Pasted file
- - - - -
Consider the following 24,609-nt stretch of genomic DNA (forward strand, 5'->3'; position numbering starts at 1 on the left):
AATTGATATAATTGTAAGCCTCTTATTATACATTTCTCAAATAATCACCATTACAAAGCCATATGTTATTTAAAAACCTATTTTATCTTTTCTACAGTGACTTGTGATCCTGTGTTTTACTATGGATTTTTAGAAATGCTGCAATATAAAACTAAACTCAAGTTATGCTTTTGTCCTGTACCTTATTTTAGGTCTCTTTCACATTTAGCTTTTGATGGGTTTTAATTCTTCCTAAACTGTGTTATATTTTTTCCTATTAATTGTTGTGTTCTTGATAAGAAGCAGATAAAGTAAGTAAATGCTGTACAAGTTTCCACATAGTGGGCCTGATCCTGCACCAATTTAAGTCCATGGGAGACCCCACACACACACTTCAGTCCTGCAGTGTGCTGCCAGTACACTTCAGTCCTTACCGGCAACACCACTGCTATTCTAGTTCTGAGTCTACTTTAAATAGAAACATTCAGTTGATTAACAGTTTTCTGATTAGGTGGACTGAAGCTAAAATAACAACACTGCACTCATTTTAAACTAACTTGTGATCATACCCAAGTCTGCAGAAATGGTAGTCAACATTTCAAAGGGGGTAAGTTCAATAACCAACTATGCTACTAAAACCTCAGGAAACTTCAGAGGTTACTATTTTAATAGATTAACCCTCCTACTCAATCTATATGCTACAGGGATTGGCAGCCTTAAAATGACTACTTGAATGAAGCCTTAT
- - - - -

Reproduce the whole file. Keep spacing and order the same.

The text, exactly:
Consider the following 24,609-nt stretch of genomic DNA (forward strand, 5'->3'; position numbering starts at 1 on the left):
AATTGATATAATTGTAAGCCTCTTATTATACATTTCTCAAATAATCACCATTACAAAGCCATATGTTATTTAAAAACCTATTTTATCTTTTCTACAGTGACTTGTGATCCTGTGTTTTACTATGGATTTTTAGAAATGCTGCAATATAAAACTAAACTCAAGTTATGCTTTTGTCCTGTACCTTATTTTAGGTCTCTTTCACATTTAGCTTTTGATGGGTTTTAATTCTTCCTAAACTGTGTTATATTTTTTCCTATTAATTGTTGTGTTCTTGATAAGAAGCAGATAAAGTAAGTAAATGCTGTACAAGTTTCCACATAGTGGGCCTGATCCTGCACCAATTTAAGTCCATGGGAGACCCCACACACACACTTCAGTCCTGCAGTGTGCTGCCAGTACACTTCAGTCCTTACCGGCAACACCACTGCTATTCTAGTTCTGAGTCTACTTTAAATAGAAACATTCAGTTGATTAACAGTTTTCTGATTAGGTGGACTGAAGCTAAAATAACAACACTGCACTCATTTTAAACTAACTTGTGATCATACCCAAGTCTGCAGAAATGGTAGTCAACATTTCAAAGGGGGTAAGTTCAATAACCAACTATGCTACTAAAACCTCAGGAAACTTCAGAGGTTACTATTTTAATAGATTAACCCTCCTACTCAATCTATATGCTACAGGGATTGGCAGCCTTAAAATGACTACTTGAATGAAGCCTTAT